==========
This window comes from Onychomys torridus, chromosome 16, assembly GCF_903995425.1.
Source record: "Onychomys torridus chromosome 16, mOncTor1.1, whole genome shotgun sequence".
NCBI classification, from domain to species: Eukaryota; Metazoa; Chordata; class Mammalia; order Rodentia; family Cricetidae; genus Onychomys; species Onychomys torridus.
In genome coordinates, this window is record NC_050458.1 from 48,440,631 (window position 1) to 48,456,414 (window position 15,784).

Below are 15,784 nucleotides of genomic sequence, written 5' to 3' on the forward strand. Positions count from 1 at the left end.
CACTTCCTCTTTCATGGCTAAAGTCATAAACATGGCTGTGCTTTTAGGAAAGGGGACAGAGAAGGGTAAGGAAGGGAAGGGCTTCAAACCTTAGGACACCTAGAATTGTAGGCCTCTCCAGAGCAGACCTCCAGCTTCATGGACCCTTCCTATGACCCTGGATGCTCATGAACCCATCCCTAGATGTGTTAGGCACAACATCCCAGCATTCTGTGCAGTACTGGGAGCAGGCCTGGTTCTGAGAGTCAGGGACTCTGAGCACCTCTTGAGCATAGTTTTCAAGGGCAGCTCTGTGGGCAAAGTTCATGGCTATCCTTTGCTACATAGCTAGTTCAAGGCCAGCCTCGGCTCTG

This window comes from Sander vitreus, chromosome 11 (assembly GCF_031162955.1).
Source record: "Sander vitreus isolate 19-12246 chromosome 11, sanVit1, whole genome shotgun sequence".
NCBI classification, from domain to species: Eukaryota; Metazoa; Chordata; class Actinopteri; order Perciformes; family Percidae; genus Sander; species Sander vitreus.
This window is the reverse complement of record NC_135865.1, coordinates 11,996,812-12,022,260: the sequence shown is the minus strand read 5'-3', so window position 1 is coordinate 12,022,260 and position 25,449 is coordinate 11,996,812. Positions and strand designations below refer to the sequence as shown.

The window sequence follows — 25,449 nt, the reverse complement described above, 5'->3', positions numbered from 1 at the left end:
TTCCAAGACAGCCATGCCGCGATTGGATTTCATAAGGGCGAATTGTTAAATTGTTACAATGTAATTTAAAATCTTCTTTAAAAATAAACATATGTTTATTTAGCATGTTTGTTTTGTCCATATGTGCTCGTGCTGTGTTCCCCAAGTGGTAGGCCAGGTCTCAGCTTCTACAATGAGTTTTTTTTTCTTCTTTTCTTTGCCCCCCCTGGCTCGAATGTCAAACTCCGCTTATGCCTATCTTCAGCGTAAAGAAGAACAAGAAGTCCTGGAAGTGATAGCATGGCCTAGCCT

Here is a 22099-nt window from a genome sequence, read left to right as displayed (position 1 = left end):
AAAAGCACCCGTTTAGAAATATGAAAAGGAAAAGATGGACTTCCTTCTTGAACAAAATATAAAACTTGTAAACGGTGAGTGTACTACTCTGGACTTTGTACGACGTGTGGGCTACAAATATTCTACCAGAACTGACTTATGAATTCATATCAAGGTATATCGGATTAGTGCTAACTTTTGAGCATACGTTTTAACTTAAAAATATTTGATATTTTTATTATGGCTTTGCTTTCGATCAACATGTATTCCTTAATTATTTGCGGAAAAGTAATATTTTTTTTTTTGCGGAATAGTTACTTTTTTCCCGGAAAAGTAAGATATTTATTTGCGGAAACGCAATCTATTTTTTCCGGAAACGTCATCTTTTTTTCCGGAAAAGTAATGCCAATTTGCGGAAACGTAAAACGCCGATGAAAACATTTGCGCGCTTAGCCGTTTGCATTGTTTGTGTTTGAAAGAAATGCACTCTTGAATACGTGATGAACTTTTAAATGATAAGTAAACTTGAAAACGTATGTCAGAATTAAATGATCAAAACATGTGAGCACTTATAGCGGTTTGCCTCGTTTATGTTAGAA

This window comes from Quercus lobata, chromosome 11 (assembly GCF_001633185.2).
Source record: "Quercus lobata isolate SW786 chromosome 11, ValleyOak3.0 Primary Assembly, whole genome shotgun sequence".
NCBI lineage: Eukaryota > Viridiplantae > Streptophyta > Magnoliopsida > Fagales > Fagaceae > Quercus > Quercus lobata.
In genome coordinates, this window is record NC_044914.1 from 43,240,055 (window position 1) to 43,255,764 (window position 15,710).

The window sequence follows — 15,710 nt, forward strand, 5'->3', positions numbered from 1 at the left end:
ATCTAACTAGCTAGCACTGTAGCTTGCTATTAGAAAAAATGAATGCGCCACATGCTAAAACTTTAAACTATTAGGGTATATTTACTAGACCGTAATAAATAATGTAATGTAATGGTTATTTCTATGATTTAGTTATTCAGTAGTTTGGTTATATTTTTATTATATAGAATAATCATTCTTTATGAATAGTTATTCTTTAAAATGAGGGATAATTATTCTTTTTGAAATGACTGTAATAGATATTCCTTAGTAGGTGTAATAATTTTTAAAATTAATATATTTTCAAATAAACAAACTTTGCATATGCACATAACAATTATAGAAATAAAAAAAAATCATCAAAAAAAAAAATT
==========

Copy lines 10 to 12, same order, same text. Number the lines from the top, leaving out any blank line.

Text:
This window is the reverse complement of record NC_135865.1, coordinates 11,996,812-12,022,260: the sequence shown is the minus strand read 5'-3', so window position 1 is coordinate 12,022,260 and position 25,449 is coordinate 11,996,812. Positions and strand designations below refer to the sequence as shown.

The window sequence follows — 25,449 nt, the reverse complement described above, 5'->3', positions numbered from 1 at the left end:
TTCCAAGACAGCCATGCCGCGATTGGATTTCATAAGGGCGAATTGTTAAATTGTTACAATGTAATTTAAAATCTTCTTTAAAAATAAACATATGTTTATTTAGCATGTTTGTTTTGTCCATATGTGCTCGTGCTGTGTTCCCCAAGTGGTAGGCCAGGTCTCAGCTTCTACAATGAGTTTTTTTTTCTTCTTTTCTTTGCCCCCCCTGGCTCGAATGTCAAACTCCGCTTATGCCTATCTTCAGCGTAAAGAAGAACAAGAAGTCCTGGAAGTGATAGCATGGCCTAGCCT